This applesauce cake recipe is the perfect antidote to your fall doldrums. The days are short and grey, and Christmas festivities are too far away to add cheer. Bake up this quick applesauce cake to feel extra warm and cozy.
Christmas in July; National Applesauce Cake Day in June
To us, nothing screams fall more loudly than a moist applesauce cake. We were, therefore, shocked to discover that there is a National Applesauce Cake Day but, oddly, it falls on June 6th. This makes no sense to us – had they run out of fall days that could be chosen to honor a baked good? All kinds of delicious fruits are coming into season in June. Who would chose to bake with applesauce? We love this cake in late fall, when there are a limited selection of tasty looking fruits available in the supermarket, and we are happy to have a pantry full of jars of applesauce (and, we are ashamed to admit that these are not homemade applesauce jars, but kudos to those who have it homemade!).
A Short History of the Applesauce Cake Recipe
Setting aside our horror at the timing of National Applesauce Cake Day, we wanted to share the brief (and illustrious!) history of the applesauce cake recipe. Applesauce seems to be very old, with the earliest recipes found in 18th century Colonial cookbooks. Presumably the cooking and preserving was a good way to store apples for extended periods of time. It seems that applesauce cake itself emerged in the 20th century, likely like so many other quick bread and cake recipes, with the mass marketing and availability of chemical leaveners.
During World War I, during a period of sugar, egg, and butter shortages, applesauce cake was marketed as a patriotic baking effort, since the applesauce could replace, if needed, all of the above ingredients. The modern recipe is quite a bit more indulgent, including buttermilk, eggs, oil, and sugar (not to mention the frosting!). It retains the moist texture and gentle sweetness of its historic precedents. This easy cake comes together quickly and makes for a fun fall afternoon of baking.
Alternative Baking Projects for Your Fall Doldrums
Feeling the fall doldrums but don’t have any applesauce? Check these fall baking projects:
- 8 inch springform pan
- parchment paper
- disposable piping bag
- star tip
- bench scraper
- rubber dough scraper
For the applesauce cake
- 1 1/2 cups all purpose flour
- 3/4 tbsp ground cinnamon
- 3/4 tbsp ground ginger
- 1 1/2 tsp baking soda
- 1 tsp salt
- 1 cup unsweetened applesauce
- 2 eggs beaten
- 1/2 cup sugar
- 1/2 cup buttermilk
- 1/4 cup canola oil
For the frosting
- 8 oz cream cheese at room temperature
- 1 3/4 cups powdered sugar
- 2 cups heavy cream
- 1/2 tsp almond extract
- 1 cup walnuts or pecans toasted and finely chopped
- 8 whole walnuts or pecans
For the applesauce cake
- In a large bowl, whisk together the dry ingredients (flour, cinnamon, ginger, salt and baking soda).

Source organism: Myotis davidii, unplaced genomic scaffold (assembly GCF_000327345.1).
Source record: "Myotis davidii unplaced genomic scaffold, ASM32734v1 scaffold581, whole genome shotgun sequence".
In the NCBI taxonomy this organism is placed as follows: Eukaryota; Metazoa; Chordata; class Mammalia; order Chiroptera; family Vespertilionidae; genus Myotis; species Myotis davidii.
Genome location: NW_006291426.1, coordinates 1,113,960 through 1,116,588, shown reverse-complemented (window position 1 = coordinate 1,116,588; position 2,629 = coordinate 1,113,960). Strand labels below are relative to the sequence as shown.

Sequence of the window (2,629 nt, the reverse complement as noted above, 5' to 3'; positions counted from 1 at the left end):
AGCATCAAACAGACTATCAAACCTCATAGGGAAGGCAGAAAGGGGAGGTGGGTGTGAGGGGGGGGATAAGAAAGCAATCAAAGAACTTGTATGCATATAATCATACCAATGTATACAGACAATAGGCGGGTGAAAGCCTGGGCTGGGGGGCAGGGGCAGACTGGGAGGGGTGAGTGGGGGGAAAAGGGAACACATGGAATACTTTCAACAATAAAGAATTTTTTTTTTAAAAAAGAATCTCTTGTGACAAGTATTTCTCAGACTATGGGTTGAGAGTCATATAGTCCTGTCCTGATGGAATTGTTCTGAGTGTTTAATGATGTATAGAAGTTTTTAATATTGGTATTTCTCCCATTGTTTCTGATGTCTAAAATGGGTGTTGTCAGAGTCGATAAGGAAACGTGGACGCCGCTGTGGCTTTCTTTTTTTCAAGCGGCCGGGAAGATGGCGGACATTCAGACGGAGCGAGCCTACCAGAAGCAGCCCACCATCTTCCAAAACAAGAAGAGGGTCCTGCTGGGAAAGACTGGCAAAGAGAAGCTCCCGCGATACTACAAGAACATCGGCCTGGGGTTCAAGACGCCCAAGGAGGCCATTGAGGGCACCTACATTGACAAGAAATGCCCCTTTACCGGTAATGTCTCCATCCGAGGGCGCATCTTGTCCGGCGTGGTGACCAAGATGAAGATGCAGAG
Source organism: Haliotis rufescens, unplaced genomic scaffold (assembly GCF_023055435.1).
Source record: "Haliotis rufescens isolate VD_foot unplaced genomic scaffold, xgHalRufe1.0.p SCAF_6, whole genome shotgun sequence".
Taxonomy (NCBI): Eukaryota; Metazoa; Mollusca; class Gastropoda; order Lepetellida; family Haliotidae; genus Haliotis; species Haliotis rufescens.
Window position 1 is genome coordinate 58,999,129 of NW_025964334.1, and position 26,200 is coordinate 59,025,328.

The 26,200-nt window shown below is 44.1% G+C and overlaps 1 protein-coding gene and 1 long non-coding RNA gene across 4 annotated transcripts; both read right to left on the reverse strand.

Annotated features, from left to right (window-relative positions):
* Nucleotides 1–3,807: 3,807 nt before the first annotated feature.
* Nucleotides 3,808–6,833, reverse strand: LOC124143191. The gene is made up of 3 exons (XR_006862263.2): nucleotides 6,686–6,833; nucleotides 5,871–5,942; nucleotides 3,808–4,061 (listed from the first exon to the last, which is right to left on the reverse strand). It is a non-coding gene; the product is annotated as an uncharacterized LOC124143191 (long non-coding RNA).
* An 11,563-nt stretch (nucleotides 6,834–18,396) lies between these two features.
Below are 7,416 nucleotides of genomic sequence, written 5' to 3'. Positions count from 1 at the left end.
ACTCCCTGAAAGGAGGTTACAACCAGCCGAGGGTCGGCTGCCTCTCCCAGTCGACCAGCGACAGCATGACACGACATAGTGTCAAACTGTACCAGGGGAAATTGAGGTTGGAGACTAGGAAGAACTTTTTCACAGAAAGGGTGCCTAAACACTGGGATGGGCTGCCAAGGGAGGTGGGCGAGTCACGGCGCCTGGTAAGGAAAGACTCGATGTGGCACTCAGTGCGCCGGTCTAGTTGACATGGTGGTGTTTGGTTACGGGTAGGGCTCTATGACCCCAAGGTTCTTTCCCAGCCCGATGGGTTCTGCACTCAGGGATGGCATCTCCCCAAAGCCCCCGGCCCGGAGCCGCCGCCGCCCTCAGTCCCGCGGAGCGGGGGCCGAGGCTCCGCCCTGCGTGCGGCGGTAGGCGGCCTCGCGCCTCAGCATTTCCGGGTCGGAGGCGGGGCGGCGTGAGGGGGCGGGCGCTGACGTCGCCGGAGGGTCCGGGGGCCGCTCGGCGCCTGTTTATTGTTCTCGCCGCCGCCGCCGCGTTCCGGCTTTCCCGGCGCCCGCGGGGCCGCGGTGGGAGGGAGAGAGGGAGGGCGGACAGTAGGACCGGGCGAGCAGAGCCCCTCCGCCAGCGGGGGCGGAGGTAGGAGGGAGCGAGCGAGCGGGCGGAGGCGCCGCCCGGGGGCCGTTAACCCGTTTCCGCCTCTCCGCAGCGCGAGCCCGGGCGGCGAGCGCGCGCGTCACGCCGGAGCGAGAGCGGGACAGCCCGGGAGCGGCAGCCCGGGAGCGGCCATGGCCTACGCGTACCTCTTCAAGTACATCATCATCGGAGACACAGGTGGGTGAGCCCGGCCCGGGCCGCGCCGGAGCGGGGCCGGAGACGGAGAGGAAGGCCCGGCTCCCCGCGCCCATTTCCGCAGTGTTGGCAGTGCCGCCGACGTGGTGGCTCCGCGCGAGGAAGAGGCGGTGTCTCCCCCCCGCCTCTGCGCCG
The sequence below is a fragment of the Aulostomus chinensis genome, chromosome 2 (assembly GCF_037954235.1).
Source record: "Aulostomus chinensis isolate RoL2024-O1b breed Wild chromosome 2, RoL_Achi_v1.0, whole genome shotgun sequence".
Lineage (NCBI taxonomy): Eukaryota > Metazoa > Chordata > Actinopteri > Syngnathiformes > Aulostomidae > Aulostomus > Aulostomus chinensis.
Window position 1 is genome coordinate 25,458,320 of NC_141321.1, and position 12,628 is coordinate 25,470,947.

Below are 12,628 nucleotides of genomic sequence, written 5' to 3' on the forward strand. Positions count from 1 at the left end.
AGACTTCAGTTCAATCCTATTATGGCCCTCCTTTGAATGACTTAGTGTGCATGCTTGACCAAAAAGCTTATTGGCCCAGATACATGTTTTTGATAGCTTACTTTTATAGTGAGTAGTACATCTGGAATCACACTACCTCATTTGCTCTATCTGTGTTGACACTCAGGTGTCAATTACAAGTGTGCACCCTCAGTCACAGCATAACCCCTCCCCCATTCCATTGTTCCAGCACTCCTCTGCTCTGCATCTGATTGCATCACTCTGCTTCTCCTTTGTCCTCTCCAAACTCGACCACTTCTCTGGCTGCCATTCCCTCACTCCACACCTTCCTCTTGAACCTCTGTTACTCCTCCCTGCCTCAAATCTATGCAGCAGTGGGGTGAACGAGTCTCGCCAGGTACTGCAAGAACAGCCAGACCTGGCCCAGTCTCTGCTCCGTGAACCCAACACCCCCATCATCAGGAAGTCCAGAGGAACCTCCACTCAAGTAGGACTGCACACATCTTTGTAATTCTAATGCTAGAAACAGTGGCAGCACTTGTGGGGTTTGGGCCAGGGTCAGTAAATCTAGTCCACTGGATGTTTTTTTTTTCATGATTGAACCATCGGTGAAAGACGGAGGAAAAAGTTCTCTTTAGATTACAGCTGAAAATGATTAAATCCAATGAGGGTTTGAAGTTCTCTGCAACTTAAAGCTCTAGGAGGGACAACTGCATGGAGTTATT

- Add the wet ingredients (eggs, sugar, buttermilk, applesauce and oil) to the flour mixture, and whisk gently until combined.
- Use a rubber spatula to pour batter into the prepared pan.
- Bake until the cake is just barely firm to the touch, toothpick inserted into the center of the cake comes out clean, and the edges of the cake begin to pull away from the pan — about 55 minutes.
- Let the cake cool on a wire rack, then use a dinner knife to loosen the sides and invert the cake onto the rack.
- Remove the parchment paper. Wrap tightly in plastic wrap and place in freezer for at least 30 minutes to make slicing easier.
For the frosting
- In the bowl of an electric mixer, using the paddle attachment, cream together the cream cheese and powdered sugar at medium speed until smooth.
- Pour in the heavy cream and almond extract and beat to combine.
- Switch to the whip attachment and whisk at high speed until very think, with a consistency like a mousse.
- Use a serrated knife to trim the top of the cake and cut it in half.
- Place the top half on your cake card. Cover the top with a thick layer of frosting.
- Top with the second half of the cake. Spread a thin layer of icing on the cake (crumb coat) and then chill another 30 minutes in the refrigerator to set.
- Ice the cake, making the sides and top as neat as possible (use an offset spatula or a rubber dough scraper, leaving a half cup of frosting to decorate the top of the cake.
- Use a bench scraper to gently press the finely chopped walnuts into the sides of the cake.
- Put a small star piping tip in a disposable piping bag and trim off the bottom of the bag. Use a rubber spatula to scoop the remaining frosting into the piping bag. Pipe 8 small rosettes at evenly space intervals around the edge of the cake and top each with a walnut half.
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